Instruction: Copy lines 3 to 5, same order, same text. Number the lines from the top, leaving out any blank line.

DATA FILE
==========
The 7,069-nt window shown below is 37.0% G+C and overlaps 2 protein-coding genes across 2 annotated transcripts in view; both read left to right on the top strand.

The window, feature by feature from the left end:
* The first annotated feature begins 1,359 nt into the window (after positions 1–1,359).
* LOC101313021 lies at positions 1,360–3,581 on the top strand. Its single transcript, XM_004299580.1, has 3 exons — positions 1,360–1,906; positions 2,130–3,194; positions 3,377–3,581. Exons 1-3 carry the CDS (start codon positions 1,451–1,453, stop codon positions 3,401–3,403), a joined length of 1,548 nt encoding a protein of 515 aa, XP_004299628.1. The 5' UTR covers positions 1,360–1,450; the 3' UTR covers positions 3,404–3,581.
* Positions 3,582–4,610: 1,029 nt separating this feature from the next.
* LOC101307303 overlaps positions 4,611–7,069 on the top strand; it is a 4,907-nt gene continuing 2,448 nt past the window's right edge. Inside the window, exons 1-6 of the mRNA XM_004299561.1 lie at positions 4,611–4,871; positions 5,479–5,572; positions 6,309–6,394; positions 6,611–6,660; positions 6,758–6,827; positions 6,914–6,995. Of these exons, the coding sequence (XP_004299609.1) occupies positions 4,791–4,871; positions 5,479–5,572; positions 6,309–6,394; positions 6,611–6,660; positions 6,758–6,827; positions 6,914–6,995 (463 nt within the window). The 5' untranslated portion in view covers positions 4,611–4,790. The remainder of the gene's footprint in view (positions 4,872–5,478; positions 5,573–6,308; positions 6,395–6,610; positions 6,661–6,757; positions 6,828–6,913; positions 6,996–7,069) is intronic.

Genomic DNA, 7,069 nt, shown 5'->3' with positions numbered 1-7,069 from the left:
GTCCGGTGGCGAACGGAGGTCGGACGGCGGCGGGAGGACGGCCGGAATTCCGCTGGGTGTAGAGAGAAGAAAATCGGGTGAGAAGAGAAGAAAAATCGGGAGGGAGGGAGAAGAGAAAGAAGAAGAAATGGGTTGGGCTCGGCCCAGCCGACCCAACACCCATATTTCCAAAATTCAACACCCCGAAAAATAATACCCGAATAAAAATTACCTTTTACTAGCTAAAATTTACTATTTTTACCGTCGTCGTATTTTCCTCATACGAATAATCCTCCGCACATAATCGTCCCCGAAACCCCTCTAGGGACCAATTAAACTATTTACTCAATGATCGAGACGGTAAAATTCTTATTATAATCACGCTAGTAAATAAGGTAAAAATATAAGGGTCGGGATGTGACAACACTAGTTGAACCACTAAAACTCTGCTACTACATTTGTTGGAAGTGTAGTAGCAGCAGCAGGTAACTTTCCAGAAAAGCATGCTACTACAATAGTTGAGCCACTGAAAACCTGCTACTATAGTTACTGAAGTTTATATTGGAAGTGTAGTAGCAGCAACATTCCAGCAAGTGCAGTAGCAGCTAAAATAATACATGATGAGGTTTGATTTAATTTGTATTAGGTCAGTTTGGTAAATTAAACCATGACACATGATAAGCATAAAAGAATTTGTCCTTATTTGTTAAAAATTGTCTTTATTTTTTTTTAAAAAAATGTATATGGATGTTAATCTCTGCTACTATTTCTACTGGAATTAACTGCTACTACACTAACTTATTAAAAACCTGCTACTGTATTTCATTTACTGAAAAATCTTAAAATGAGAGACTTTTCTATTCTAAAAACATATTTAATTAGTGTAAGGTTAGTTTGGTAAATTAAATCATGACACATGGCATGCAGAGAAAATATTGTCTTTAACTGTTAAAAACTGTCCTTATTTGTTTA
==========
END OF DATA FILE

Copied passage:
* The first annotated feature begins 1,359 nt into the window (after positions 1–1,359).
* LOC101313021 lies at positions 1,360–3,581 on the top strand. Its single transcript, XM_004299580.1, has 3 exons — positions 1,360–1,906; positions 2,130–3,194; positions 3,377–3,581. Exons 1-3 carry the CDS (start codon positions 1,451–1,453, stop codon positions 3,401–3,403), a joined length of 1,548 nt encoding a protein of 515 aa, XP_004299628.1. The 5' UTR covers positions 1,360–1,450; the 3' UTR covers positions 3,404–3,581.
* Positions 3,582–4,610: 1,029 nt separating this feature from the next.